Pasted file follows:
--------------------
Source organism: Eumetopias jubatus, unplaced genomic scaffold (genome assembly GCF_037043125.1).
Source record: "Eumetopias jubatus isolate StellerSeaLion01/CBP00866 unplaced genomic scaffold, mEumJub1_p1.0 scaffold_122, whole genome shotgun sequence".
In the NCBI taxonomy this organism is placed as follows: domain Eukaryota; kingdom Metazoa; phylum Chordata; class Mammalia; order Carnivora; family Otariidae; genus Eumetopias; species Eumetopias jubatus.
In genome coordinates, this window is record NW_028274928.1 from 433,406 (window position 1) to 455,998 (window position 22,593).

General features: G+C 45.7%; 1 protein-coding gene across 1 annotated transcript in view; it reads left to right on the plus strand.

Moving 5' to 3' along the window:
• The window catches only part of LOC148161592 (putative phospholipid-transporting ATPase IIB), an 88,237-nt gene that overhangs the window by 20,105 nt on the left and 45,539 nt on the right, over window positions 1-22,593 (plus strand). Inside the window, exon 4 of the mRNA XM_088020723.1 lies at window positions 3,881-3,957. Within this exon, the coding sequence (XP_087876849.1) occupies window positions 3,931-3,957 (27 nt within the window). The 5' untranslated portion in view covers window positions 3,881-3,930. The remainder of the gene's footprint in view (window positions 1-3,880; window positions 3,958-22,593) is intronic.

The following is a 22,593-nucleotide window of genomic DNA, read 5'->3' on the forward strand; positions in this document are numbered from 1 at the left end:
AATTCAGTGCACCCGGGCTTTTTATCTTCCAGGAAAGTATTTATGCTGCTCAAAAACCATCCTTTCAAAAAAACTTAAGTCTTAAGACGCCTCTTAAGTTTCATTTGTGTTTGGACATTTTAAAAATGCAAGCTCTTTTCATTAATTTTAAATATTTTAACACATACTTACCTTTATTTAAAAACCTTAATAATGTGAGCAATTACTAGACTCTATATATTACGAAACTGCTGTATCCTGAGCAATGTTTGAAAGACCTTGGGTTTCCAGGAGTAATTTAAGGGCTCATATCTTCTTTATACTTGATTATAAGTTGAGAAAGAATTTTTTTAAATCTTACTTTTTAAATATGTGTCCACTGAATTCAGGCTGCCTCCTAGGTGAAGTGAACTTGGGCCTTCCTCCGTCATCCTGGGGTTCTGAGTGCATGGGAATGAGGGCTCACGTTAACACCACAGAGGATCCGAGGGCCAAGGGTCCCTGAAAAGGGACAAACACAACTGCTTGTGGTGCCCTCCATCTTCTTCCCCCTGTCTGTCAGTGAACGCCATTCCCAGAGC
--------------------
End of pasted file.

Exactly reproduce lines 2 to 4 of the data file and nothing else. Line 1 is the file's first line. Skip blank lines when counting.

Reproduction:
Source record: "Eumetopias jubatus isolate StellerSeaLion01/CBP00866 unplaced genomic scaffold, mEumJub1_p1.0 scaffold_122, whole genome shotgun sequence".
In the NCBI taxonomy this organism is placed as follows: domain Eukaryota; kingdom Metazoa; phylum Chordata; class Mammalia; order Carnivora; family Otariidae; genus Eumetopias; species Eumetopias jubatus.
In genome coordinates, this window is record NW_028274928.1 from 433,406 (window position 1) to 455,998 (window position 22,593).